Margaret Holness writes:
LOUIS Antill Lewis, who died on 17 December, aged 82, was one of
the best-known Anglo-Catholic laymen of his generation: Warden of
the Guild of All Souls, Treasurer General of the Guild of Servants
of the Sanctuary, and a generous benefactor to ecclesiastical and
Quite how, in the late 1940s, an unchurched young man of
part-Russian heritage came to Holy Cross, King's Cross, a church
founded in the Catholic Movement of the Church of England, is lost
in the mists of history. But he was captivated by the worship, was
encouraged by the parish priest, the Revd Napier Pitt Sturt, and by
1949 had become a member of the Guild of Servants of the Sanctuary.
He remained close to Holy Cross for the rest of his life, for many
years as churchwarden, more recently as churchwarden emeritus.
The Bishop of Edmonton, the Rt Revd Peter Wheatley, a former
Vicar of Holy Cross, said: "Holy Cross was Louis's 'home', where as
a young man he received the Catholic faith. He repaid this gift
with practical loyalty and wisdom, helping not only to ensure its
survival, but its service to the most vulnerable of the
Through the close association between Holy Cross and Walsingham,
Louis developed a profound devotion to our Lady. In later years, he
divided his time between homes in north London and Walsingham,
where he unfailingly attended daily mass at the Shrine.
Louis was born in Islington in 1932, to an English mother, and a
father from St Petersburg. He attended Felsted School, Essex. After
National Service, during which he was commissioned in the Royal
Army Ordnance Corps, he trained as a chartered surveyor.
He used his professional expertise to build up a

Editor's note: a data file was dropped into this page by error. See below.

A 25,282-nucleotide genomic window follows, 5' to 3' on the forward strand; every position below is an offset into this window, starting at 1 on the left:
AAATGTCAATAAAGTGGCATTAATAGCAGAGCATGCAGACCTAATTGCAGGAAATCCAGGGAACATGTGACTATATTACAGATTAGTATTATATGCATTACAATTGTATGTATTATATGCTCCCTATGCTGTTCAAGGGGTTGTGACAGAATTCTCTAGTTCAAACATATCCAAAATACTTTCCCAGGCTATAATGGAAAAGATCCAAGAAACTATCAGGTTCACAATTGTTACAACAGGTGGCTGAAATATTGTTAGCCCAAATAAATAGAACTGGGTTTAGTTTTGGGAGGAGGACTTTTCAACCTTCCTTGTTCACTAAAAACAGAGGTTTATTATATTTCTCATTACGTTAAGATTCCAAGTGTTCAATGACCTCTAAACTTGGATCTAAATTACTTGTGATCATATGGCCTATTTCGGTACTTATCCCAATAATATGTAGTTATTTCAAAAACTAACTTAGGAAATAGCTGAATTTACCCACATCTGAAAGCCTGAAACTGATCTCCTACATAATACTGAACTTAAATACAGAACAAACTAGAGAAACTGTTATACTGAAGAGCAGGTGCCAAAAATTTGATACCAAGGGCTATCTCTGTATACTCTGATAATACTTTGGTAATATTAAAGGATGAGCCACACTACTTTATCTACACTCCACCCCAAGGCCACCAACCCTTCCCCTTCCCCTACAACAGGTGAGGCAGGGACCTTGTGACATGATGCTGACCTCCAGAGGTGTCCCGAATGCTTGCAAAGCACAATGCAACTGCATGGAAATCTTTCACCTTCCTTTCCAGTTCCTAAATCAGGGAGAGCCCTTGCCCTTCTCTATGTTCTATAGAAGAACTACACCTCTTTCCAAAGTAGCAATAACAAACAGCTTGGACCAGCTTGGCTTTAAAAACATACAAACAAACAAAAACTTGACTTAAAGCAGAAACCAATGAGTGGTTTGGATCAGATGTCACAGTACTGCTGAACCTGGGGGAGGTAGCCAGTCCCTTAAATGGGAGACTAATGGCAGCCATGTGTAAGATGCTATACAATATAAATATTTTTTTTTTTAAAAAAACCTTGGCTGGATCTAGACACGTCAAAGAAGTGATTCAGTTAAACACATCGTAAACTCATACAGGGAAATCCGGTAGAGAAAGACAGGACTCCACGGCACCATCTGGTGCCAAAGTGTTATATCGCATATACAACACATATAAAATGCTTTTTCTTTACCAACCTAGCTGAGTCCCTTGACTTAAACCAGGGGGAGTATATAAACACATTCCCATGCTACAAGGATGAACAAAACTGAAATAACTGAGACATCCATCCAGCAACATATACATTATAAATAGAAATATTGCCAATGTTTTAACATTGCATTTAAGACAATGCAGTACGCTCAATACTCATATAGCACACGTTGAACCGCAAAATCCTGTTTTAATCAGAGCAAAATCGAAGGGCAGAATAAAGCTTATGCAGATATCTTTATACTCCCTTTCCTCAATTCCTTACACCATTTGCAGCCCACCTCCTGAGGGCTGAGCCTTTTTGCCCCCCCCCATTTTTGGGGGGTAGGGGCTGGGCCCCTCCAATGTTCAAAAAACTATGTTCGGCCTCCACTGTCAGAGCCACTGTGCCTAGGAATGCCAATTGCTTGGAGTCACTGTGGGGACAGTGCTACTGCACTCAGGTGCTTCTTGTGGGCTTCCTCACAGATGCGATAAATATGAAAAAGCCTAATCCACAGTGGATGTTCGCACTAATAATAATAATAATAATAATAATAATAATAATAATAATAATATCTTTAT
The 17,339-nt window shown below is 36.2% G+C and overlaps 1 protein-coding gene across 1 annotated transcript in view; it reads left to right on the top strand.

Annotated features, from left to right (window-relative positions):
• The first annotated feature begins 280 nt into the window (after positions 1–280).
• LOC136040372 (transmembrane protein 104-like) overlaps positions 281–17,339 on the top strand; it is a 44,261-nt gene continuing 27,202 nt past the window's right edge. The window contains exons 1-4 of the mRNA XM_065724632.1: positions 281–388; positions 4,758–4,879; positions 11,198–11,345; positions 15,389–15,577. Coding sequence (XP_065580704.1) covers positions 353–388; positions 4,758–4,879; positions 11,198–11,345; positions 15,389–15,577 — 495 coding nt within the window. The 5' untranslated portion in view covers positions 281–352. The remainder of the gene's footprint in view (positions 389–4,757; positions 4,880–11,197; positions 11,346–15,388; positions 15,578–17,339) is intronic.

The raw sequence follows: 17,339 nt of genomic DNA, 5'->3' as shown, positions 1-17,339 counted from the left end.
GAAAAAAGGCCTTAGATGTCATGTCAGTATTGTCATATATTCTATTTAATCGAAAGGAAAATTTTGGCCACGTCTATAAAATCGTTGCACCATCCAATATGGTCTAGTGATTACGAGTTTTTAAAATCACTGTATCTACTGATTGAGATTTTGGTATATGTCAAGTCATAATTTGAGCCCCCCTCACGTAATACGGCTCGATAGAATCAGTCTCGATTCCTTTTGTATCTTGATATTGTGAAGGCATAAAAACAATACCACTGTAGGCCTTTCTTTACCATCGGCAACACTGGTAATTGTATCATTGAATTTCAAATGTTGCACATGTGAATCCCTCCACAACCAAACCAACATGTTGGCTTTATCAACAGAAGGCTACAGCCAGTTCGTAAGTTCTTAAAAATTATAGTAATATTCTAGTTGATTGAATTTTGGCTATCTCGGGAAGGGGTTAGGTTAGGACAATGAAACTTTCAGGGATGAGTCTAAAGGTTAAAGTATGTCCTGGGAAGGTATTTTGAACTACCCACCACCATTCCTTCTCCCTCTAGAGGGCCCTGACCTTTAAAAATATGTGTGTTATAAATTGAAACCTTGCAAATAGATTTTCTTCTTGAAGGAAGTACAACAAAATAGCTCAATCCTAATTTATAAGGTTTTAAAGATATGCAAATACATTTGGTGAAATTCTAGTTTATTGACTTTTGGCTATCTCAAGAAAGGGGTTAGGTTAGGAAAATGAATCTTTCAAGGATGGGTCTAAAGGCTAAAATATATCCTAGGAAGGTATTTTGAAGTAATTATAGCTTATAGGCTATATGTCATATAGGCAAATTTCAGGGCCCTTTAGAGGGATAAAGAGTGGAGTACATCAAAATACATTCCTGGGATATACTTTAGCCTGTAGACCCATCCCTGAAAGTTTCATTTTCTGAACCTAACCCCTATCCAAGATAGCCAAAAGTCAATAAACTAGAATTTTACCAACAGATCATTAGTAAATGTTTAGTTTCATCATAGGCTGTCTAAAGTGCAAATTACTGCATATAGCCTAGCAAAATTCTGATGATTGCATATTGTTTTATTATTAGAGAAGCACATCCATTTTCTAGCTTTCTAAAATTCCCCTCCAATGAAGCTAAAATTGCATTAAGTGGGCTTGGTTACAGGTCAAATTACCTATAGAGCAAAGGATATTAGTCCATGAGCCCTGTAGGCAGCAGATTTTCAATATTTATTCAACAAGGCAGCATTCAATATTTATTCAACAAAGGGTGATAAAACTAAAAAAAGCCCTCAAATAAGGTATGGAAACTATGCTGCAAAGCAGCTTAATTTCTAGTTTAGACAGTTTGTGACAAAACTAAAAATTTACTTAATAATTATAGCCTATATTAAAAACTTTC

property-investment business, in paid posts that included running a
successful housing association, and to help the several charities
and trusts with which he was associated to increase their assets
through the acquisition and disposal of property.
Alongside his paid jobs, the last of which was chief executive
of Hornsey YMCA, an establishment that included a large
special-needs hostel for young people, Louis gave his time and
skills to several charities and trusts, including the St Pancras
Lands Trust, which makes grants to local organisations, including
In 2005, he helped to found, and remained a trustee of, the Holy
Cross Centre Trust, which provides a daily shelter for homeless men
and women in the crypt. He was for many years a JP and lay judge in
central London. He was a Liveryman of the Glovers' and Glaziers'
Companies, and a Past Master of the Worshipful Company of Parish
Clerks. He had also served on committees of London University.
Through his various activities, he gave personal help, usually
anonymously, to innumerable individuals.
Louis was nationally known in Catholic Anglican circles,
particularly through his wardenship of the Guild of All Souls, the
Guild of Servants of the Sanctuary, membership of the Nikaean Club,
and, at one time, of the General Synod. As Warden of the Guild of
All Souls, he remained on its influential ap- pointments committee
up to his death.
A firm traditionalist, he was strongly opposed to the ordination
of women, and to the consecration of women bishops. Ironically, his
death occurred on the day the appointment of the first woman bishop
in England was announced.
Physically a large man, Louis had a personality to match. Poor
eyesight meant that he had never learned to drive, but his one
personal indulgence was nice cars, chauffeur-driven. He would
arrive at Anglo-Catholic events delivered to the door, often in a
Bentley. The car would re-appear the moment he was ready to leave.
The most recent trip of this kind was to Oxford in November, for
the mass to mark the centenary of the opening of the Chapel of the
Resurrection at Pusey House.
But perhaps Louis was happiest at home at Holy Cross, where,
until very recently, Sunday mass was followed by tea, toast, and
marmalade in the crypt. There, Louis would settle down with his
toast, catch up with the gossip, and perhaps offer an acerbic
comment if anything untraditional had slipped into the mass, or if
he had read something of which he disapproved in the Church
Times. There he was among people he loved, and who loved him
Unmarried, Louis had, since childhood, been devoted to his
younger sister, Daphne, and later to her family. Daphne died in
2013. He is survived by his nephew Marc Giraudon, his great-niece,
Sophie, and a brother, Eric.
His funeral at Holy Cross at noon tomorrow will include a
requiem mass. A memorial service will be held at a later date in